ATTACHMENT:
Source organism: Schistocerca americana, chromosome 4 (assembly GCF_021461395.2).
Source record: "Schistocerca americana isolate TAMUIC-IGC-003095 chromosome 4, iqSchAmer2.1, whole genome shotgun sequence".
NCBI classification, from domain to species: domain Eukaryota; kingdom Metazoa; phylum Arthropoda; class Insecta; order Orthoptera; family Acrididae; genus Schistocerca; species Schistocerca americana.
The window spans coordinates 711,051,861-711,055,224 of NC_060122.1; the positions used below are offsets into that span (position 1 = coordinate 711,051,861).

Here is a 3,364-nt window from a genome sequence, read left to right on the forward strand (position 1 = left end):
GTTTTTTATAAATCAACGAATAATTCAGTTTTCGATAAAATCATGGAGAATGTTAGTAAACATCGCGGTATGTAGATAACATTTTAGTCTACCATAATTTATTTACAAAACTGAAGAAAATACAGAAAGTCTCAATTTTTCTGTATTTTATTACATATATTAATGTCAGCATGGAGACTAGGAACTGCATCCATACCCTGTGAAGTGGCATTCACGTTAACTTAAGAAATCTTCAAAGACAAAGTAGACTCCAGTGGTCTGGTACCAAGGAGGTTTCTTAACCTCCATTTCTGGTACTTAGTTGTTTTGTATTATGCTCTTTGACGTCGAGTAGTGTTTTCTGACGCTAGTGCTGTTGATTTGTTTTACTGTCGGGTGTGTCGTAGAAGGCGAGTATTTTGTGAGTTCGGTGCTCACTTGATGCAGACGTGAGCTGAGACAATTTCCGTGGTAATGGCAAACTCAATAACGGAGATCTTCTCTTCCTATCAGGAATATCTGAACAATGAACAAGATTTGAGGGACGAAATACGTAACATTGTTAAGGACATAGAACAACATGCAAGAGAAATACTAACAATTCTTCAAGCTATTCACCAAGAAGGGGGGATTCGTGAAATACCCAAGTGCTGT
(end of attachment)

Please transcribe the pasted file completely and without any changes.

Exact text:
Source organism: Schistocerca americana, chromosome 4 (assembly GCF_021461395.2).
Source record: "Schistocerca americana isolate TAMUIC-IGC-003095 chromosome 4, iqSchAmer2.1, whole genome shotgun sequence".
NCBI classification, from domain to species: domain Eukaryota; kingdom Metazoa; phylum Arthropoda; class Insecta; order Orthoptera; family Acrididae; genus Schistocerca; species Schistocerca americana.
The window spans coordinates 711,051,861-711,055,224 of NC_060122.1; the positions used below are offsets into that span (position 1 = coordinate 711,051,861).

Here is a 3,364-nt window from a genome sequence, read left to right on the forward strand (position 1 = left end):
GTTTTTTATAAATCAACGAATAATTCAGTTTTCGATAAAATCATGGAGAATGTTAGTAAACATCGCGGTATGTAGATAACATTTTAGTCTACCATAATTTATTTACAAAACTGAAGAAAATACAGAAAGTCTCAATTTTTCTGTATTTTATTACATATATTAATGTCAGCATGGAGACTAGGAACTGCATCCATACCCTGTGAAGTGGCATTCACGTTAACTTAAGAAATCTTCAAAGACAAAGTAGACTCCAGTGGTCTGGTACCAAGGAGGTTTCTTAACCTCCATTTCTGGTACTTAGTTGTTTTGTATTATGCTCTTTGACGTCGAGTAGTGTTTTCTGACGCTAGTGCTGTTGATTTGTTTTACTGTCGGGTGTGTCGTAGAAGGCGAGTATTTTGTGAGTTCGGTGCTCACTTGATGCAGACGTGAGCTGAGACAATTTCCGTGGTAATGGCAAACTCAATAACGGAGATCTTCTCTTCCTATCAGGAATATCTGAACAATGAACAAGATTTGAGGGACGAAATACGTAACATTGTTAAGGACATAGAACAACATGCAAGAGAAATACTAACAATTCTTCAAGCTATTCACCAAGAAGGGGGGATTCGTGAAATACCCAAGTGCTGT